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    ABSTRACT: Schizophrenia is a chronic condition that impacts significantly not only on the individual and family, but the disorder also has wider consequences for society in terms of significant costs to the economy. This highly prevalent condition affects approximately 1% of the worldwide population, yet there are few therapeutic options. The predominant treatment strategy for schizophrenia is anti-psychotic medication (with or without additional talking therapy) even though this approach lacks efficacy in managing the negative symptoms of the condition, is not effective in one-third of the patient group and the side effects of the medication can be severe and debilitating. In recent years, a number of pathophysiological processes have been identified in groups of people with schizophrenia including oxidative stress, one-carbon metabolism and immune-mediated responses. A number of studies have shown that these altered physiological mechanisms can be ameliorated by nutritional interventions in some individuals with schizophrenia. This review briefly describes the aforementioned processes and outlines research that has investigated the utility of nutritional approaches as an adjunct to anti-psychotic medication including antioxidant and vitamin B supplementation, neuroprotective and anti-inflammatory nutrients and exclusion diets. Whilst none of these interventions provides a ‘one-size-fits-all’ therapeutic solution, we suggest that a personalised approach warrants research attention as there is growing agreement that schizophrenia is a spectrum disorder that develops from the interplay between environmental and genetic factors. Electronic supplementary material The online version of this article (doi:10.1186/1475-2891-13-91) contains supplementary material, which is available to authorized users.
    Nutrition Journal 09/2014; 13(1):91. DOI:10.1186/1475-2891-13-91 · 2.60 Impact Factor
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    • "(2014), symptoms that may suggest a possible prodrome to, or more conservatively " clinical high risk " (CHR) for, a psychotic disorder. Most primary psychotic disorders onset in late adolescence and early adulthood, with peak onset between ages 15 to 25 in males and 20 to 29 in females (Castle et al., 1993; Häfner et al., 1993). Since the prodromal period is thought to precede illness onset by 1 to 6 years (Yung and McGorry, 1996; Häfner et al., 1998; Köhn et al., 2004), screening measures for identification of prodromal symptoms have been developed primarily for adolescents and young adults. "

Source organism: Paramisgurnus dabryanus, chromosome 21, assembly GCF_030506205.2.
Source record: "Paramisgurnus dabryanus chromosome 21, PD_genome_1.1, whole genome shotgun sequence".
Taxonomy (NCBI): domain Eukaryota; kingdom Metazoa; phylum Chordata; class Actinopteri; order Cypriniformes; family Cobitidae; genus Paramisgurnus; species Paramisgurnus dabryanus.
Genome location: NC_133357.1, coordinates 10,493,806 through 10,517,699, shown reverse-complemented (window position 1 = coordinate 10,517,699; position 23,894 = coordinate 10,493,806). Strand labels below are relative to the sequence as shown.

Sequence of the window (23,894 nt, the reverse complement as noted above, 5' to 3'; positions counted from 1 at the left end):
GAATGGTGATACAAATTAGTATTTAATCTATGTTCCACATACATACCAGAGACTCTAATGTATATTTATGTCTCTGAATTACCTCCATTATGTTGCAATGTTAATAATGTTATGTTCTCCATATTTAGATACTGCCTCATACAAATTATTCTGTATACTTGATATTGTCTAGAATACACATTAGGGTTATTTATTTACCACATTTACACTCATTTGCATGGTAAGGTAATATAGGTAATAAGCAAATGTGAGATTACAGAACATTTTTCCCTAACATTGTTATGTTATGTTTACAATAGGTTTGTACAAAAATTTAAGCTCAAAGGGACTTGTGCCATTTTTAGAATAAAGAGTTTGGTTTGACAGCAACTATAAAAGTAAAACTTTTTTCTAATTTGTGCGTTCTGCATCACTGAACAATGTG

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    ABSTRACT: Background Psychosis prevention and early intervention efforts in schizophrenia have focused increasingly on sub-threshold psychotic symptoms in adolescents and young adults. Although many youth report symptom onset prior to adolescence, the childhood incidence of prodromal-level symptoms in those with schizophrenia or related psychoses is largely unknown. Methods This study reports on the retrospective recall of prodromal-level symptoms from 40 participants in a first-episode of schizophrenia (FES) and 40 participants at “clinical high risk” (CHR) for psychosis. Onset of positive and non-specific symptoms was captured using the Structured Interview for Prodromal Syndromes. Frequencies are reported according to onset during childhood (prior to age 13), adolescence (13–17), or adulthood (18 +). Results Childhood-onset of attenuated psychotic symptoms was not rare. At least 11% of FES and 23% of CHR reported specific recall of childhood-onset of unusual or delusional ideas, suspiciousness, or perceptual abnormalities. Most recalled experiencing non-specific symptoms prior to positive symptoms. CHR and FES did not differ significantly in the timing of positive and non-specific symptom onset. Other than being younger at assessment, those with childhood onset did not differ demographically from those with later onset. Conclusion Childhood-onset of initial psychotic-like symptoms may be more common than previous research has suggested. Improved characterization of these symptoms and a focus on their predictive value for subsequent schizophrenia and other major psychoses are needed to facilitate screening of children presenting with attenuated psychotic symptoms. Accurate detection of prodromal symptoms in children might facilitate even earlier intervention and the potential to alter pre-illness trajectories.